Boston Red Sox right-handed pitcher Rick Porcello shut down a deep New York Yankees lineup to win his third game of the season.
Not even Mother Nature can stop Rick Porcello. The right-hander for the Boston Red Sox defeated the New York Yankees Thursday night despite having his outing interrupted by a lengthy rain delay.
Ricky Raindrops carried a no-hitter through five innings before the tarp came out to cover the field. The game had gone deep enough to be considered official by that point and the Red Sox had the lead. As the rain continued to pour over Fenway we wondered if the umpires would call it. That would have deprived the Yankees of any comeback attempt. It also would have cost Porcello his shot at glory.
The game resumed about 45 minutes later. A lengthy delay will often send a pitcher to the showers but not this time. Porcello came back out for the sixth to retire the side in order, including a pair of strikeouts to end the inning.
Aaron Judge broke up the no-hit bid with a double to lead off the seventh inning. Giancarlo Stanton followed with an infield single but Porcello battled back to escape the jam by retiring the next three hitters. With a comfortable lead and the no-hitter off the table, Porcello’s night was over.
His line for the night: 7 innings, 2 hits, 1 HBP, 6 strikeouts.
It was the most impressive outing of the young season for Porcello when factoring in the level of competition. Perhaps the most impressive outing by any Red Sox pitcher. That’s saying something for a rotation that owns a collective 2.01 ERA this season.
Porcello tamed a lethal Yankees lineup by painting the corners and keeping hitters off balance by mixing his pitches. He threw 69 of 99 pitches for strikes, at least according to the box score. The home plate umpire’s wildly inconsistent strike zone may have cheated Porcello of a few strikes.
The approach Porcello took to facing a Yankees lineup stacked with power threats is worth noting. He threw his fastball a season-low 40.4 percent of the time, per FanGraphs. His FB% dipped that low only once last season. He delivered his slider a whopping 32.3 percent of the time, doubling last year’s average. He’s also throwing more changeups this year, tossing the pitch 20% of the time against New York. Porcello still mixes in a curveball as well, although he’s been less reliant on it so far this year.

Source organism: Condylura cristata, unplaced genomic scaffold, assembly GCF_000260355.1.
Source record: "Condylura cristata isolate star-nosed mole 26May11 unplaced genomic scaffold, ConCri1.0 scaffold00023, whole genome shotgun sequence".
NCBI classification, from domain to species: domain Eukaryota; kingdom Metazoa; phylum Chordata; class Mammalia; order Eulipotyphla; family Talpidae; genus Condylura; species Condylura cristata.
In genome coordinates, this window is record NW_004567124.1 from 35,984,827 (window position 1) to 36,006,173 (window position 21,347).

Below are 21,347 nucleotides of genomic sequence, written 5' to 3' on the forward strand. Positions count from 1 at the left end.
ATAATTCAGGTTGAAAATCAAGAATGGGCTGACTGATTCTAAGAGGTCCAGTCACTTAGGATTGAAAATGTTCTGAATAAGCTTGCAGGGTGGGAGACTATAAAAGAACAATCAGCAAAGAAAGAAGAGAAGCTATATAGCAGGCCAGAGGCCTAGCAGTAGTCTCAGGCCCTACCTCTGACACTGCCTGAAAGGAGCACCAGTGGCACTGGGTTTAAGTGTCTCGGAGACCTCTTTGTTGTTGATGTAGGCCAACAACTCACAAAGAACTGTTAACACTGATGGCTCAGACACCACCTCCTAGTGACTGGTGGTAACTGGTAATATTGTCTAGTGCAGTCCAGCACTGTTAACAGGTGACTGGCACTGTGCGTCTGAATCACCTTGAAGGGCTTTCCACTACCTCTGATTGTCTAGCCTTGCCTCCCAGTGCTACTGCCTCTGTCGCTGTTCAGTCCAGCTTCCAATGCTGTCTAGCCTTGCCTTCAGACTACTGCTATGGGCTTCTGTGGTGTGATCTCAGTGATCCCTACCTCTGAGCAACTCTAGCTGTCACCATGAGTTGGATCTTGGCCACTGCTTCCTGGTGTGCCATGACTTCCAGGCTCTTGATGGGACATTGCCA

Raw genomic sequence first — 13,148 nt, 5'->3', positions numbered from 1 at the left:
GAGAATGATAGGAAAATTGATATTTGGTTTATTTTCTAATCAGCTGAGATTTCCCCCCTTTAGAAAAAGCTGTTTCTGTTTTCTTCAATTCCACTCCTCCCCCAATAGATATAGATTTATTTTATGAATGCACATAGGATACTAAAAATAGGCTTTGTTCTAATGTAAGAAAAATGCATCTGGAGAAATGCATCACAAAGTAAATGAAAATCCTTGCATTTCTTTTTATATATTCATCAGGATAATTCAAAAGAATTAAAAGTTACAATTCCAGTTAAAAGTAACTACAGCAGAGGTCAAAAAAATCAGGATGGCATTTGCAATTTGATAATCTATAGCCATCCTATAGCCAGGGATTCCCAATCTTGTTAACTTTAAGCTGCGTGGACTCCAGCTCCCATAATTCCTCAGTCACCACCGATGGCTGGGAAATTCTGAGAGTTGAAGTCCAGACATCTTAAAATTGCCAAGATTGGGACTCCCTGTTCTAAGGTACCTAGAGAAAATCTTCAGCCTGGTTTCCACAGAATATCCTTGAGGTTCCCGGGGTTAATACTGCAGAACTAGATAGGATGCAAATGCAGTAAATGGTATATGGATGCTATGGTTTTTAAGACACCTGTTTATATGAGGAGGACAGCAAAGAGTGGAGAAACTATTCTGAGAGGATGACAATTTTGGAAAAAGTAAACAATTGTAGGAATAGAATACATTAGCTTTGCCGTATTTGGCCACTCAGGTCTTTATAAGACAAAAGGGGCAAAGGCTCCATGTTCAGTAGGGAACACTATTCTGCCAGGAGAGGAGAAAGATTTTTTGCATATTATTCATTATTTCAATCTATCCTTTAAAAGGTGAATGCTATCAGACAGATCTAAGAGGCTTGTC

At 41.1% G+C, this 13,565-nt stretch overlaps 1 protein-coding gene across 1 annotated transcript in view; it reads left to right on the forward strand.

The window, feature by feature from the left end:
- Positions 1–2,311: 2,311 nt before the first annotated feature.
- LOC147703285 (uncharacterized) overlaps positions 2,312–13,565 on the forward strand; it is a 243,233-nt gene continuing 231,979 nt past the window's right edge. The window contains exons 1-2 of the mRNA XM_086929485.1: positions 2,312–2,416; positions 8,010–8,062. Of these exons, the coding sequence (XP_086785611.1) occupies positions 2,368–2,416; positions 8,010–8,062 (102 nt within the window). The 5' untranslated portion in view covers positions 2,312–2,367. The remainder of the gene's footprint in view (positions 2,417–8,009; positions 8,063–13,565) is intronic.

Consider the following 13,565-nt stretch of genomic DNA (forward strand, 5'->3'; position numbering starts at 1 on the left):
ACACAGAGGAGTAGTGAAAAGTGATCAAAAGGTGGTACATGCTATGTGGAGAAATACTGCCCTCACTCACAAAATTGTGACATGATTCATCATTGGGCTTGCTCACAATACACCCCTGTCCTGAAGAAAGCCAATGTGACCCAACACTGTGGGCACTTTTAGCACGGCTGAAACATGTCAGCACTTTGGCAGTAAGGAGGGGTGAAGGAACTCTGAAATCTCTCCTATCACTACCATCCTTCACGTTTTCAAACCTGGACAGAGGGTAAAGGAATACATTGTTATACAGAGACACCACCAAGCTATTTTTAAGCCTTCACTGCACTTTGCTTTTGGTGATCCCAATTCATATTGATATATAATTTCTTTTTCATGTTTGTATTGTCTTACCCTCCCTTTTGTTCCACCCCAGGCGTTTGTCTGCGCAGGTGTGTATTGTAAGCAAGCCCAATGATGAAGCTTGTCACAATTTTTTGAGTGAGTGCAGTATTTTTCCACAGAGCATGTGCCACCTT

The gameplan has been different from what we saw last year and so have the results. Porcello has won all three of his starts this season to lead the majors in wins. His 1.83 ERA ranks 8th in the American League among pitchers who have made at least three starts. His 0.76 WHIP is seventh best.
Porcello continues to be brilliant on the mound when he gets a little help from his friends. He’s received at least three runs of support in each outing this season. In his last 34 starts with 3+ runs of support, Porcello is 29-0 with a 3.16 ERA.
There were plenty of occasions where Porcello was lit up last year, leading to one of the worst seasons of his career. However, he didn’t receive much run support in those outings so the Red Sox probably wouldn’t have won anyway. As long as his lineup does their part to keep him in the game, Porcello has been about as good as it gets over the last three seasons.
The Red Sox took two out of three against the Yankees at Fenway this week. They own the best record in the AL and have opened a five-game lead over New York in the loss column.
If there was any skepticism over Porcello’s strong start due to facing the light-hitting Tampa Bay Rays his first two turns through the rotation, the right-hander put that to rest with his dominant effort against the Yankees.